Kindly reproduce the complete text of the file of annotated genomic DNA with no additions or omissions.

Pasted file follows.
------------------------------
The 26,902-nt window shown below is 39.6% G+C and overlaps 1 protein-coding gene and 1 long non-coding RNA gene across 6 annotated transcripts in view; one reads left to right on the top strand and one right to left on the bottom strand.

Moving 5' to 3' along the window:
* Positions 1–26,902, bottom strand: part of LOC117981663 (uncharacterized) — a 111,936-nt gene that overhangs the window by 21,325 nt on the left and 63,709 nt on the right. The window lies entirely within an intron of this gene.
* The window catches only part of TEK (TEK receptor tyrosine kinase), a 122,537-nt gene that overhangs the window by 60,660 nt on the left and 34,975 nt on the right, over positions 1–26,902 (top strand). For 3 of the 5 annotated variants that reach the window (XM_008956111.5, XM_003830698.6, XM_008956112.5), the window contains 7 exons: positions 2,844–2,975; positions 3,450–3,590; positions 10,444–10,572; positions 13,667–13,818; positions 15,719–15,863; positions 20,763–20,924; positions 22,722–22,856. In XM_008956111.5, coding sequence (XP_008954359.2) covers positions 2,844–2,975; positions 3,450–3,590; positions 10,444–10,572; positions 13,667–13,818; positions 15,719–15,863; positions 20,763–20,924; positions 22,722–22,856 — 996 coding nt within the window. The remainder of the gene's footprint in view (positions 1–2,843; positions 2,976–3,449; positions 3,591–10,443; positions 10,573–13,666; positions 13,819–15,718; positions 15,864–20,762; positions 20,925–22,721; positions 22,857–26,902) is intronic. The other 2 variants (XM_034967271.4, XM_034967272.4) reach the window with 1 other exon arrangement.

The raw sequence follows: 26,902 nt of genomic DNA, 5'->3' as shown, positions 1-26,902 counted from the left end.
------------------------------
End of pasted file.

The 26,902-nt window shown below is 39.6% G+C and overlaps 1 protein-coding gene and 1 long non-coding RNA gene across 6 annotated transcripts in view; one reads left to right on the top strand and one right to left on the bottom strand.

Moving 5' to 3' along the window:
* Positions 1–26,902, bottom strand: part of LOC117981663 (uncharacterized) — a 111,936-nt gene that overhangs the window by 21,325 nt on the left and 63,709 nt on the right. The window lies entirely within an intron of this gene.
* The window catches only part of TEK (TEK receptor tyrosine kinase), a 122,537-nt gene that overhangs the window by 60,660 nt on the left and 34,975 nt on the right, over positions 1–26,902 (top strand). For 3 of the 5 annotated variants that reach the window (XM_008956111.5, XM_003830698.6, XM_008956112.5), the window contains 7 exons: positions 2,844–2,975; positions 3,450–3,590; positions 10,444–10,572; positions 13,667–13,818; positions 15,719–15,863; positions 20,763–20,924; positions 22,722–22,856. In XM_008956111.5, coding sequence (XP_008954359.2) covers positions 2,844–2,975; positions 3,450–3,590; positions 10,444–10,572; positions 13,667–13,818; positions 15,719–15,863; positions 20,763–20,924; positions 22,722–22,856 — 996 coding nt within the window. The remainder of the gene's footprint in view (positions 1–2,843; positions 2,976–3,449; positions 3,591–10,443; positions 10,573–13,666; positions 13,819–15,718; positions 15,864–20,762; positions 20,925–22,721; positions 22,857–26,902) is intronic. The other 2 variants (XM_034967271.4, XM_034967272.4) reach the window with 1 other exon arrangement.

The raw sequence follows: 26,902 nt of genomic DNA, 5'->3' as shown, positions 1-26,902 counted from the left end.